I like being able to resize fonts, I like looking up words immediately, I like carrying around dozens on a phone and/or kindle.
I like the sales. I follow reddit's fantasy and printsf subreddits, and there isn't a week that goes by without a book on sale for $1.99. Pricing could be more advantageous (lower for ebooks) but at the same time, I just bought a few of Greg Egan's books to fill out my collection (Diaspora and Quarantine) and they are right now on the US Store at least, $2.99 ebook versus $12.99 paperback. And, the ebook versions are loanable.
Yeah I could use my library more, and I use it plenty, but it turns out I LIKE AND WANT TO funnel cash towards authors I enjoy. That's how they make their living.
Physical books still offer better random access to content (flipping around from chapter to chapter) but ebooks won me over for technical books as well - simply because I can have them in multiple places (home, work, travel) without lugging them around. Yes I have a physical copies of certain key books but the convenience of having them all over wins out, for me.
Many libraries have tons of Ebooks to lend out. It's more convenient than going to the library (since it's all online), but otherwise the same deal. Check out, read it, and return it.
(1 crappy thing is that the library can only lend each copy a set number of times before it is 'destroyed', but I guess that's intended to match how physical books would fall apart. It's not ideal, but still - SUPPORT YOUR LOCAL LIBRARY!!)
The discussion is also old. I realized that I end up lending only a small fraction of books to other people, and my kids will probably not care about most of my books. Storage of paper books also costs money, so rebuying the few books I want to pass on or reread may be cheaper than buying and keeping physical copies of books. So I chose ebooks.
There were cases were people's Amazon accounts were cancelled, so they couldn't buy new books from Amazon. The books they already bought remained on their kindles, though.
There were also cases of Amazon deleting books from kindles, when the books became illegal.
Any reason to assume Microsoft operated in a very different way?
Has anyone made "ZuneBook" puns yet?
Edit: hah Zunebook was an MS tablet that was supposed to compete with Amazon Kindle tablets...
First sale doctrine says that you aren't violating copyright by selling any lawfully made particular copy that you own. I don't see anything in it that says the publisher can't use means other than copyright to try and stop you from doing that.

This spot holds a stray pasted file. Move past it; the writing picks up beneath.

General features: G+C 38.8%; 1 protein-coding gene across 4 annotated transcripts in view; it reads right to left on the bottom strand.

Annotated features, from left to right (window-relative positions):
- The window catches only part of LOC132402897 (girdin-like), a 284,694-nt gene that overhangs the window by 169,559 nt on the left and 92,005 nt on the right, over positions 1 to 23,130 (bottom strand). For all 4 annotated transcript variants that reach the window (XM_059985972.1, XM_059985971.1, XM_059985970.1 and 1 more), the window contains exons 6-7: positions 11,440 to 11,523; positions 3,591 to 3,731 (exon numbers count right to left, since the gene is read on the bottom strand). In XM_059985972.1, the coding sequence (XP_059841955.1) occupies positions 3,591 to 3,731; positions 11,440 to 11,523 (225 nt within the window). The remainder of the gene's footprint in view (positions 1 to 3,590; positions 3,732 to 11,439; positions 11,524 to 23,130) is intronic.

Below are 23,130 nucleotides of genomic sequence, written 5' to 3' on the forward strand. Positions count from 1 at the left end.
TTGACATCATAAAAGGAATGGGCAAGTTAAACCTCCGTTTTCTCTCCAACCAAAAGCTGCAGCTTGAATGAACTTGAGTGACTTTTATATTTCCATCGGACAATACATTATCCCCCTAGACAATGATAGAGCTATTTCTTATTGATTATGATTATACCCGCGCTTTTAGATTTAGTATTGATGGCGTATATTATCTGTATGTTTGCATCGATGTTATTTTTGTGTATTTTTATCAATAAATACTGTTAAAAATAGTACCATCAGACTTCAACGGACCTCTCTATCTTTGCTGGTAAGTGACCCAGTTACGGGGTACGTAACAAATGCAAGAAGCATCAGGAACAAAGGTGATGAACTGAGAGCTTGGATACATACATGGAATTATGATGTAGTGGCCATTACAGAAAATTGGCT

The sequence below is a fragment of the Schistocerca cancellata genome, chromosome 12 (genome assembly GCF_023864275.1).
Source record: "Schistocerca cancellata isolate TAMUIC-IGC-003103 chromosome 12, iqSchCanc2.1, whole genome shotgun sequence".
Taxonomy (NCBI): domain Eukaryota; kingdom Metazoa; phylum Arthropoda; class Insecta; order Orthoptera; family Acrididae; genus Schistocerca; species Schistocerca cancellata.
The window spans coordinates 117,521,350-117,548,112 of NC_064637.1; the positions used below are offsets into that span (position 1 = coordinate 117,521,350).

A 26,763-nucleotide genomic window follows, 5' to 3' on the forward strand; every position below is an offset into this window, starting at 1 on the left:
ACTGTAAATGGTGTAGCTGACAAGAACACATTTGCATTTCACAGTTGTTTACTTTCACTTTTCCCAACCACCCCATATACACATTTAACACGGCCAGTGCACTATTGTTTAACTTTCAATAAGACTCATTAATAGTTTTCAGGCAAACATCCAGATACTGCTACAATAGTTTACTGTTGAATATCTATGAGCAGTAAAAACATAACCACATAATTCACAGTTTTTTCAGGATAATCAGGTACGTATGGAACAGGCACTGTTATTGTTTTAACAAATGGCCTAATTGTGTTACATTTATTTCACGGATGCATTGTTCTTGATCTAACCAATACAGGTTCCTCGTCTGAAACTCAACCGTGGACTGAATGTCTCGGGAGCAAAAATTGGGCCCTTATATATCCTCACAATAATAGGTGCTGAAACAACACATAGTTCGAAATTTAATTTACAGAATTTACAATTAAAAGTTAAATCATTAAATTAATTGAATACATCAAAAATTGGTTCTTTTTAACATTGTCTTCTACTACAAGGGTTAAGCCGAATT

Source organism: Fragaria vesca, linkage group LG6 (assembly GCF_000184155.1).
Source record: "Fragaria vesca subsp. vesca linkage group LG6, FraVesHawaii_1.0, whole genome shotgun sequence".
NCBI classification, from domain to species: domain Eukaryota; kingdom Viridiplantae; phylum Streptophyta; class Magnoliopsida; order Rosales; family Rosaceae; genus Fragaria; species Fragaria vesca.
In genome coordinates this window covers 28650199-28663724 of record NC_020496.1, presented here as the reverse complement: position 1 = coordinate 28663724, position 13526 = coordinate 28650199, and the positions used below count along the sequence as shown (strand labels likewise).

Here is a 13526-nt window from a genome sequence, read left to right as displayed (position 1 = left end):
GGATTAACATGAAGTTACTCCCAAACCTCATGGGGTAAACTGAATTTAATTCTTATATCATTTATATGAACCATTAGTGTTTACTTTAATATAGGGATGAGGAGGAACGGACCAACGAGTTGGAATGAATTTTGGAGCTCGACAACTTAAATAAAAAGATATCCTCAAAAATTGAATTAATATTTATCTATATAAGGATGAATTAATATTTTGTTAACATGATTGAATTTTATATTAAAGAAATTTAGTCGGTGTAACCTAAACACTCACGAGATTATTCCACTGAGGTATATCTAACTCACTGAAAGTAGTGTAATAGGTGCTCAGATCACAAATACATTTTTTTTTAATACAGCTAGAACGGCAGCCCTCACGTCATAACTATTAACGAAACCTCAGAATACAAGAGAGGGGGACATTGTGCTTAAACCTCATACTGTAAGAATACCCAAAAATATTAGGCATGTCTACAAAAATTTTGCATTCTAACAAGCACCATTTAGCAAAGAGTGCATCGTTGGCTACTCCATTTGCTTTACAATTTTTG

My main concern is that my book collection in all probability will outlast Amazon as a company. When they go away, should my books be unreadable? Will I get a refund when Amazon goes bankrupt?
DRM violates the transactional nature of business by tying the product eternally to the seller to be usable at all.
The main reason it didn't happen with (sold) music was that audio cds were already unencumbered. So it made even less sense than usual to tack on additional DRM. And finally, the most popular form of consuming music now is streaming, which does have DRM generally.
One label, EMI, then agreed to go DRM-free on iTunes. Another, Warner, said that Jobs was an idiot and they would never go DRM free. Within a year or so most labels came to agree with Jobs, and when Amazon Music launched in early 2008 it was DRM-free, including music from Warner.
It took something like another year for iTunes to go fully DRM-free, because Warner was holding out there.
Ten years ago, so was smoking dope.
I've personally had an Amazon account blocked along with access to all my Kindle books, which sucks. Now I download every book as soon as I purchase it and add to calibre.
Quit paying them for the abusive media. Pirate. You have to break the law anyways even if you pay legit.
That said, Kindle books are very convenient and I like the ability to hilite text and add notes.
In any case, as long as Microsoft refunds their eBooks purchase price to customers, I don’t see their decision to get out of the business as a bad thing. Actually it seems like a classy move on their part making refunds.
Obviously, using libgen tends to avoid this DRM problem.
No doubt as the surveillance economy ramps up, getting every last penny for copyright will ramp up also.
As for books, when I buy them on Amazon I select "transfer via USB" which let's me download it and when I add it to Calibre, the DRM is stripped by DEDRM_tools  before transfering into the Kindle.
 Note that the tool only removes the DRM, it doesn't anonymise the file. It's still associated with your account.
I’ve used deDRM a lot in the past, but it doesn’t work with the latest DRM on (I think AWZ3 files) - but perhaps it’s been updated since I last checked about 6 months ago or so.
If I can download a “legacy” file format - I might try that.
Thanks again for your input!